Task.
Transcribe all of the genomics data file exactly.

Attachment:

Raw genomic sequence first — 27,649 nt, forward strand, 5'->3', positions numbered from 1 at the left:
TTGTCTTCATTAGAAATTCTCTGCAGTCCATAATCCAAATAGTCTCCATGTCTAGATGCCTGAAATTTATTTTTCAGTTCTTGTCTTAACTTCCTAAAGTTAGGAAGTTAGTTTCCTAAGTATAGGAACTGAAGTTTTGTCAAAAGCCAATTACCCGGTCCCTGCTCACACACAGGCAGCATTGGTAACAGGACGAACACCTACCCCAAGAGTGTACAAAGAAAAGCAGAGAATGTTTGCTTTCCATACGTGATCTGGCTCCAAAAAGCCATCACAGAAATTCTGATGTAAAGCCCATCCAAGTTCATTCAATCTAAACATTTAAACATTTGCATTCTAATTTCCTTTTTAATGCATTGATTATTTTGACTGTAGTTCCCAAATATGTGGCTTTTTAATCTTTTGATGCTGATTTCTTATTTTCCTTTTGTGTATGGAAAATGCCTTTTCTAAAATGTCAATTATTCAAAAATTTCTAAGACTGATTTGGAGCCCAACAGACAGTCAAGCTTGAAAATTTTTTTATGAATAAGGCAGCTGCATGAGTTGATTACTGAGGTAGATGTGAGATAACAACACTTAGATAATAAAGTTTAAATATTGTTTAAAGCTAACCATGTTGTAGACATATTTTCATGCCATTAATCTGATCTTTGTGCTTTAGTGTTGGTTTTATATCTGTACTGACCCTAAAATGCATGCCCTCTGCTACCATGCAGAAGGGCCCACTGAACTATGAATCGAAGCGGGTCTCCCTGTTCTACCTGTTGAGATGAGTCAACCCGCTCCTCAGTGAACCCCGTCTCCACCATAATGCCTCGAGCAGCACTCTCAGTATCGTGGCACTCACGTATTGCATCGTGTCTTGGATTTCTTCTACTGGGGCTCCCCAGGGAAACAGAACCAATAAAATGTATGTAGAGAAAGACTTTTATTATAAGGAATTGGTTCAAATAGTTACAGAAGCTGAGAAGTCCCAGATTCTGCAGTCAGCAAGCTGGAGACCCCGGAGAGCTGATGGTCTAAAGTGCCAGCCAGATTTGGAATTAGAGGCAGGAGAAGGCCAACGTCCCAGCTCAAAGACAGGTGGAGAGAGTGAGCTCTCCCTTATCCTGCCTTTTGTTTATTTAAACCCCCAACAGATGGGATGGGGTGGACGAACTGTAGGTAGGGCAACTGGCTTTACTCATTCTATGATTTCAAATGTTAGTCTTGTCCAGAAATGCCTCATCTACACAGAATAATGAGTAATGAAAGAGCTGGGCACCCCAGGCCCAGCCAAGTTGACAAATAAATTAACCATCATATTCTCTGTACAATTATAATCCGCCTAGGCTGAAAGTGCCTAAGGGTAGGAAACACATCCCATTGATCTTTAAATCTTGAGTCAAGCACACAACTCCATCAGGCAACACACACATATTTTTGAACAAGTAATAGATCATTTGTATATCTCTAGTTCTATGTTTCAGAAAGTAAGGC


Raw genomic sequence first — 27,649 nt, forward strand, 5'->3', positions numbered from 1 at the left:
TTGTCTTCATTAGAAATTCTCTGCAGTCCATAATCCAAATAGTCTCCATGTCTAGATGCCTGAAATTTATTTTTCAGTTCTTGTCTTAACTTCCTAAAGTTAGGAAGTTAGTTTCCTAAGTATAGGAACTGAAGTTTTGTCAAAAGCCAATTACCCGGTCCCTGCTCACACACAGGCAGCATTGGTAACAGGACGAACACCTACCCCAAGAGTGTACAAAGAAAAGCAGAGAATGTTTGCTTTCCATACGTGATCTGGCTCCAAAAAGCCATCACAGAAATTCTGATGTAAAGCCCATCCAAGTTCATTCAATCTAAACATTTAAACATTTGCATTCTAATTTCCTTTTTAATGCATTGATTATTTTGACTGTAGTTCCCAAATATGTGGCTTTTTAATCTTTTGATGCTGATTTCTTATTTTCCTTTTGTGTATGGAAAATGCCTTTTCTAAAATGTCAATTATTCAAAAATTTCTAAGACTGATTTGGAGCCCAACAGACAGTCAAGCTTGAAAATTTTTTTATGAATAAGGCAGCTGCATGAGTTGATTACTGAGGTAGATGTGAGATAACAACACTTAGATAATAAAGTTTAAATATTGTTTAAAGCTAACCATGTTGTAGACATATTTTCATGCCATTAATCTGATCTTTGTGCTTTAGTGTTGGTTTTATATCTGTACTGACCCTAAAATGCATGCCCTCTGCTACCATGCAGAAGGGCCCACTGAACTATGAATCGAAGCGGGTCTCCCTGTTCTACCTGTTGAGATGAGTCAACCCGCTCCTCAGTGAACCCCGTCTCCACCATAATGCCTCGAGCAGCACTCTCAGTATCGTGGCACTCACGTATTGCATCGTGTCTTGGATTTCTTCTACTGGGGCTCCCCAGGGAAACAGAACCAATAAAATGTATGTAGAGAAAGACTTTTATTATAAGGAATTGGTTCAAATAGTTACAGAAGCTGAGAAGTCCCAGATTCTGCAGTCAGCAAGCTGGAGACCCCGGAGAGCTGATGGTCTAAAGTGCCAGCCAGATTTGGAATTAGAGGCAGGAGAAGGCCAACGTCCCAGCTCAAAGACAGGTGGAGAGAGTGAGCTCTCCCTTATCCTGCCTTTTGTTTATTTAAACCCCCAACAGATGGGATGGGGTGGACGAACTGTAGGTAGGGCAACTGGCTTTACTCATTCTATGATTTCAAATGTTAGTCTTGTCCAGAAATGCCTCATCTACACAGAATAATGAGTAATGAAAGAGCTGGGCACCCCAGGCCCAGCCAAGTTGACAAATAAATTAACCATCATATTCTCTGTACAATTATAATCCGCCTAGGCTGAAAGTGCCTAAGGGTAGGAAACACATCCCATTGATCTTTAAATCTTGAGTCAAGCACACAACTCCATCAGGCAACACACACATATTTTTGAACAAGTAATAGATCATTTGTATATCTCTAGTTCTATGTTTCAGAAAGTAAGGC